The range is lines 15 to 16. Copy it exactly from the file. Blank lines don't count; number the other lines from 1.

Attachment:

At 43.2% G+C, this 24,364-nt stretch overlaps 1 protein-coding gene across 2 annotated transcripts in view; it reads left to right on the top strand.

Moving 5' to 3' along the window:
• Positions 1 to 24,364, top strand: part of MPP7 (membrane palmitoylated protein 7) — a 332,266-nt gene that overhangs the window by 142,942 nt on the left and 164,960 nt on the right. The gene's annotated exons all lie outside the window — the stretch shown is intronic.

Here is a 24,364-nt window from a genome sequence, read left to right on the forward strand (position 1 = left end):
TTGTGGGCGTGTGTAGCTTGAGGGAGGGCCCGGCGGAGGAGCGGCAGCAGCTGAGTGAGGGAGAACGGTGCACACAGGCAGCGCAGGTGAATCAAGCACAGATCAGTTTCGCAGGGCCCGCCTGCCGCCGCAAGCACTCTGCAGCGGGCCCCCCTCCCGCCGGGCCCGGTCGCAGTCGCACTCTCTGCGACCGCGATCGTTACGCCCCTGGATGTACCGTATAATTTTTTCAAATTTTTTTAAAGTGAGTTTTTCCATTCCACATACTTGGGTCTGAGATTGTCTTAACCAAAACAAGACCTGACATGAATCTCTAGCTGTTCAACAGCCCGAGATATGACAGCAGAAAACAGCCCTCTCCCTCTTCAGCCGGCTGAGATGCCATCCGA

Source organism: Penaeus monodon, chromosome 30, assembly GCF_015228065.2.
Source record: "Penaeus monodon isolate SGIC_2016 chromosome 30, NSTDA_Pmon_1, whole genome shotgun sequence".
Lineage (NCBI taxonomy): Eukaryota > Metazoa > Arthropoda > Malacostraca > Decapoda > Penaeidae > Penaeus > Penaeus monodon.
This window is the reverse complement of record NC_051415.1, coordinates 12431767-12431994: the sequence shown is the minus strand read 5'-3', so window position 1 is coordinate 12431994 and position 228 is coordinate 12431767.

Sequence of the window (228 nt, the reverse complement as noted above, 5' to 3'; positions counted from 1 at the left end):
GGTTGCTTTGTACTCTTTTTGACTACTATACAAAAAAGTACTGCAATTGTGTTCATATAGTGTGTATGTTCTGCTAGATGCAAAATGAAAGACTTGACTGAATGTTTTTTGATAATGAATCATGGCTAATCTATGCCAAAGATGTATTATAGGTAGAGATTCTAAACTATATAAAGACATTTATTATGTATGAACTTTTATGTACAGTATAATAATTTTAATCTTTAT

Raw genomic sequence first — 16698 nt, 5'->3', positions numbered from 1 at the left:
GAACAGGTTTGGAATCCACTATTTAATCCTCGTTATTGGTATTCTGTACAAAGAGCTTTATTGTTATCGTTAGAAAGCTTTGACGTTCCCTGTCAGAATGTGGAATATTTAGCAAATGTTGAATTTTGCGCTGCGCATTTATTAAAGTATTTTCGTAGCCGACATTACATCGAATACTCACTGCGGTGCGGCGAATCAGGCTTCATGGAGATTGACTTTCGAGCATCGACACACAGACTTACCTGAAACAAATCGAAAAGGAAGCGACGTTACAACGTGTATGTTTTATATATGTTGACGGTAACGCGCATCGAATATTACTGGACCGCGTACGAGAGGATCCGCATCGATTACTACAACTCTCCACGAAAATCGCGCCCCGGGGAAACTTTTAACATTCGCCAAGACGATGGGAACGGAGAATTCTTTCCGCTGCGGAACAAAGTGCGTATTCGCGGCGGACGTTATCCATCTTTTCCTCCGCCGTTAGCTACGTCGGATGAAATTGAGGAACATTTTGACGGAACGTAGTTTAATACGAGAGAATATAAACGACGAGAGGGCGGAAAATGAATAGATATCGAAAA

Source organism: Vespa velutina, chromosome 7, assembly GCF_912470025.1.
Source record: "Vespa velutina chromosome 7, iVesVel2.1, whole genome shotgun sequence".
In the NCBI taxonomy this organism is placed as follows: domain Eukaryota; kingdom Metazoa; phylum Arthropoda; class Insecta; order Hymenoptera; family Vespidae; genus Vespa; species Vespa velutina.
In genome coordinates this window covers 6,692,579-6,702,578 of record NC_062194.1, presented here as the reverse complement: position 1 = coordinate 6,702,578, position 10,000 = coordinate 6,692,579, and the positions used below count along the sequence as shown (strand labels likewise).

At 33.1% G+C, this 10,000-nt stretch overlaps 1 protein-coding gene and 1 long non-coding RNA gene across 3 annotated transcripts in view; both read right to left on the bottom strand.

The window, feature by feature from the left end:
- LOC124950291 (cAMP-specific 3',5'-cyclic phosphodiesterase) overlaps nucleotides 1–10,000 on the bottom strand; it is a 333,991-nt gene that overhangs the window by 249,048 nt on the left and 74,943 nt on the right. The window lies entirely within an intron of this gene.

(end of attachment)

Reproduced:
Source record: "Vespa velutina chromosome 7, iVesVel2.1, whole genome shotgun sequence".
In the NCBI taxonomy this organism is placed as follows: domain Eukaryota; kingdom Metazoa; phylum Arthropoda; class Insecta; order Hymenoptera; family Vespidae; genus Vespa; species Vespa velutina.